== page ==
MATRIX 227: Mario Garcia Torres

MATRIX 227: Mario Garcia Torres

University of California, Berkeley Art Museum and Pacific Film Archive (BAMPFA)

The Grapetree Bay Hotel, St. Croix, U.S. Virgin Islands, December 2006
Photo: Mario García Torres
From Je ne sais si c’en est la cause, 2009;
dual 35mm slide projection, sound

February 20, 2009

Mario García Torres
Je ne sais si c’en est la cause, What Doesn’t Kill You Makes You Stronger, and Some Reference Materials
February 22 – May 17, 2009

2626 Bancroft Way, Berkeley CA 94720

Mario García Torres looks to recent history, in both its anecdotal and official articulations, to make connections between the present moment and artists of past generations. He communes with these earlier artists—particularly conceptual artists—through various means, sometimes reperforming their original gestures, obsessively researching and representing documentation of their work, and in some cases engendering imaginary conversations with them. Each of his acts functions as an appropriation of sorts, reframing and refocusing another artist’s work through his own lens to open up a dialogue across time and space relative to the status of art objects and experiences, and the function of memory and anecdote as surrogates in their absence.

What Doesn’t Kill You Makes You Stronger takes the form of a subtitled slideshow to chronicle García Torres’s recent attempt to revive the Museum of Modern Art Syros (MOMAS), initiated by the artist Martin Kippenberger in an abandoned building on the Greek island in 1993. Similarly, Je ne sais si c’en est la cause, a new commission, has a little of the character of a travelogue, projected images of distant places tied to anecdotal occurrences that are narrated through the device of the folk song (a collaboration with musician Mario López Landa) to construct an alternative lore surrounding the derelict Grapetree Bay Hotel in the US Virgin Islands where artist Daniel Buren created murals in the early and mid 1960s.

In narrating these “quiet, almost cameo-like narratives from the recent past,” García Torres isn’t interested in creating fictions; his research is exhaustive, his documentation real, his narration factual. Categorically, histories claim a kind of fixedness, presuming to represent the empirical truths of a situation. But his work is deeply invested in how his construction of history functions, through operations of inclusion and exclusion, as a subjective and speculative means of understanding the present.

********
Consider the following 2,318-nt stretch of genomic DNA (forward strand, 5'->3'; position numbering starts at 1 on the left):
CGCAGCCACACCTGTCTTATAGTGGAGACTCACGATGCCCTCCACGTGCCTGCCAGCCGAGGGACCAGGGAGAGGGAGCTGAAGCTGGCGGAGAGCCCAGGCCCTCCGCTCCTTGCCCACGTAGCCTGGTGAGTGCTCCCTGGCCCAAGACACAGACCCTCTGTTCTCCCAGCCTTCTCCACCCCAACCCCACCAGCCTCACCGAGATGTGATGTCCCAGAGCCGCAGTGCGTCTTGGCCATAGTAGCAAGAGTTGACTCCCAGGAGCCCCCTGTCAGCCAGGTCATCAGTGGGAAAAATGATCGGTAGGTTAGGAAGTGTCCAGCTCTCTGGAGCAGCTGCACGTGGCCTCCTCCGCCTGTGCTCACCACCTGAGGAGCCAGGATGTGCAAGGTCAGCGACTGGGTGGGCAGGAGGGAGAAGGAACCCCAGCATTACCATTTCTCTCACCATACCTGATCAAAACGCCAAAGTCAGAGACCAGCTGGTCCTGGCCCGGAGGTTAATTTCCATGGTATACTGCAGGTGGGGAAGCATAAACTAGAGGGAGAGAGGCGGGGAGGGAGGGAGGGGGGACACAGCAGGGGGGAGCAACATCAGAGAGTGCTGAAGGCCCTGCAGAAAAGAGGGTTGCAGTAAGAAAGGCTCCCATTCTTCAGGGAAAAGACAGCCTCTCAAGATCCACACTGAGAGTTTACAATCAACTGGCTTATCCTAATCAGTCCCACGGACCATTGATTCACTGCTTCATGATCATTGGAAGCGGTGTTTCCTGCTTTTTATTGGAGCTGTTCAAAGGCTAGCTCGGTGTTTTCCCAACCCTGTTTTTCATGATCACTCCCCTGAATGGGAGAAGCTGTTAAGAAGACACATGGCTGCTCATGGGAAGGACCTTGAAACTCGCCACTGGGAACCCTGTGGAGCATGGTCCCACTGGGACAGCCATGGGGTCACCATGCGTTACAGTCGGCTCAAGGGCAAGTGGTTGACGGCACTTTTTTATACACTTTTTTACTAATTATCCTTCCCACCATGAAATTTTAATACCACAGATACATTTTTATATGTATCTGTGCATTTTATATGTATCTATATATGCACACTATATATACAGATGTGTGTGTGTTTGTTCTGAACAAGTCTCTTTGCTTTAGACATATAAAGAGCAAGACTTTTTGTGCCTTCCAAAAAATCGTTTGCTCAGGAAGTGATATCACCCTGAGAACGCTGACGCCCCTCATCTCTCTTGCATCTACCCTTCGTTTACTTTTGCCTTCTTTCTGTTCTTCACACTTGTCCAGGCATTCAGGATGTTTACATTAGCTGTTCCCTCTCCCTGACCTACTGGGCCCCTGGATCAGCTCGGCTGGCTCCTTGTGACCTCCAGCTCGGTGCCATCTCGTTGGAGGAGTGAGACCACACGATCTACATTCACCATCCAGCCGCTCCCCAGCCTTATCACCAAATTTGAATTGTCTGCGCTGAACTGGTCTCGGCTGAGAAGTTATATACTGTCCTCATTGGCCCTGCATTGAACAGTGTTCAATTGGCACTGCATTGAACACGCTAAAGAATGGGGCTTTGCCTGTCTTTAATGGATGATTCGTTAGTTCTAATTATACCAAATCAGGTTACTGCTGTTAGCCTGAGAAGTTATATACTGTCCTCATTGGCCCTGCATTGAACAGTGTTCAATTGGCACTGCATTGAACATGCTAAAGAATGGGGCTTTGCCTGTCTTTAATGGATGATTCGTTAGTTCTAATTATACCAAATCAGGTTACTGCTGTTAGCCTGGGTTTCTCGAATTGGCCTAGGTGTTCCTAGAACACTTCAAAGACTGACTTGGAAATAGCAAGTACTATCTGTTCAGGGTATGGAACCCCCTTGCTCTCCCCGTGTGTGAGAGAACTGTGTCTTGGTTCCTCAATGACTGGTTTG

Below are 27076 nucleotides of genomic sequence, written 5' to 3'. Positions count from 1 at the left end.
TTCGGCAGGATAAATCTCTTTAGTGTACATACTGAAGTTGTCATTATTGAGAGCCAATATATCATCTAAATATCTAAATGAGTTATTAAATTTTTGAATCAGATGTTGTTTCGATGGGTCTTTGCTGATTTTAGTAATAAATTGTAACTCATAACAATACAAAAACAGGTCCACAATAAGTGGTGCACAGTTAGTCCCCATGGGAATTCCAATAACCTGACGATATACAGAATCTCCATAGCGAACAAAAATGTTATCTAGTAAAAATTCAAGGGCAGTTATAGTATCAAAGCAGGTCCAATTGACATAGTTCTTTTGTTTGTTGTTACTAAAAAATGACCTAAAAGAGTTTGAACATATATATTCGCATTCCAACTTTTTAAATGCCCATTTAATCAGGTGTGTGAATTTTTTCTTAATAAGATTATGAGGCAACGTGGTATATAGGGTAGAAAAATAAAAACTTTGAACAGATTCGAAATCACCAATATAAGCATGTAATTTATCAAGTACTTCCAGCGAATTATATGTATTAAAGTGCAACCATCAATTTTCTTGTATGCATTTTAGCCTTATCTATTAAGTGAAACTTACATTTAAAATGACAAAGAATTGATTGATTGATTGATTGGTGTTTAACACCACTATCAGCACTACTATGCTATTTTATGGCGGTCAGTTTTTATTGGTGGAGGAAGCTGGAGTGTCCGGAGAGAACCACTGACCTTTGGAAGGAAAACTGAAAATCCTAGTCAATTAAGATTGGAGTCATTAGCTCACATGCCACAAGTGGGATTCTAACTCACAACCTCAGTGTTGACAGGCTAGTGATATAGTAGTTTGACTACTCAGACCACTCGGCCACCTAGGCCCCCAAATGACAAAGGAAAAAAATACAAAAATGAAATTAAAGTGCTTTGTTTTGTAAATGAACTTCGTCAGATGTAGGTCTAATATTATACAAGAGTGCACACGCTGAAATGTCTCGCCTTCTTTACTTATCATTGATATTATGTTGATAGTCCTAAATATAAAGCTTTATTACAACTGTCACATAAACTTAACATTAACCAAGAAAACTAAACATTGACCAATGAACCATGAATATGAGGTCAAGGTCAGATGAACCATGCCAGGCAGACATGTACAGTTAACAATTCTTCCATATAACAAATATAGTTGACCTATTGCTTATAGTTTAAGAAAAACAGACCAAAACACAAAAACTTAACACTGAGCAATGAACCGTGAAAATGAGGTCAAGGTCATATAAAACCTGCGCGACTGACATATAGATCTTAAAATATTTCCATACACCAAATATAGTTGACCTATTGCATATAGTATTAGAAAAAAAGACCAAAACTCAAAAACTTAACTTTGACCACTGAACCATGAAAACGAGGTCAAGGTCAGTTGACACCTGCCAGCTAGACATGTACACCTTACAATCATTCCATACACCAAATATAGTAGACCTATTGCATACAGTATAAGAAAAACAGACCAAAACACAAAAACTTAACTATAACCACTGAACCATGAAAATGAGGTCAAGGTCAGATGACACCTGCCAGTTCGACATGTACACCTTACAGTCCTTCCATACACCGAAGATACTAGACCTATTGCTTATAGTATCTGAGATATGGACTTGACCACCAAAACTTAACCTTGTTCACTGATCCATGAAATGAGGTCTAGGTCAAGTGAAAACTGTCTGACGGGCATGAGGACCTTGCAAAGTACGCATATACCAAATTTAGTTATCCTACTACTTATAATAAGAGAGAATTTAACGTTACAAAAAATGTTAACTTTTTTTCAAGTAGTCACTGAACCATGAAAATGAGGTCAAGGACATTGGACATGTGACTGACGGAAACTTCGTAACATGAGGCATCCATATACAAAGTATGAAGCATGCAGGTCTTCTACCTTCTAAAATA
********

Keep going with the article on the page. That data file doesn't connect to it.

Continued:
Mario Garcia Torres was born in 1975 in Monclova, Mexico, and is now based in Los Angeles, California. Solo exhibitions include Jeu de Paume, Paris; Kunsthalle Zurich; Kadist Art Foundation, Paris; and Stedelijk Museum, Amsterdam. He has participated in group exhibitions at venues such as Yokohama Triennale 2008; De Appel, Amsterdam; Museo Tamayo, Mexico City; Barbican Gallery, London; 52nd Biennale di Venezia; Centro de Arte Reina Sofia, Madrid; and Tate Modern, London. He was the recipient of the Cartier Award at the Frieze Art Fair in 2007. He received his B.F.A. from the Universidad de Monterrey, San Pedro Garza García, Mexico, and his M.F.A. from California Institute of the Arts, Valencia, California.

Mario Garcia Torres’s solo exhibition, as part of The Show Formerly Know As Passengers, will be on display at the CCA Wattis Institute for Contemporary Arts in San Francisco from July 7 to August 1, 2009. On view will be a selection of earlier works that made ground for the new commission presented as part of his MATIRX exhibition.

Public Program
Artist talk with Mario García Torres and Phyllis Wattis MATRIX Curator Elizabeth Thomas, accompanied by Mario López Landa
Sunday, February 22, 3 p.m.
Museum Theater
(opening reception to follow adjacent to MATRIX gallery)
Admission free

The MATRIX Program at the UC Berkeley Art Museum is made possible by a generous endowment gift from Phyllis C. Wattis.

Additional donors to the MATRIX Program include the UAM Council MATRIX Endowment, Jane and Jeffrey Green, Joachim and Nancy Bechtle, Rena Bransten, Maryellen and Frank Herringer, Noel and Penny Nellis, James Pick and Rosalyn Laudati, Barclay and Sharon Simpson, Roselyne C. Swig, Paul L. Wattis III, Penelope Cooper and Rena Rosenwasser, Paul Rickert, and other generous donors.

University of California, Berkeley Art Museum and Pacific Film Archive
2626 Bancroft Way, Berkeley CA 94720

Gallery Hours:
Wednesday to Sunday, 11 to 5.
Closed Monday and Tuesday.

t. (510) 642-0808
f. (510) 642-4889
TDD: (510) 642-8734

Press contact
Jonathan L. Knapp

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University of California, Berkeley Art Museum and Pacific Film Archive (BAMPFA)
February 20, 2009

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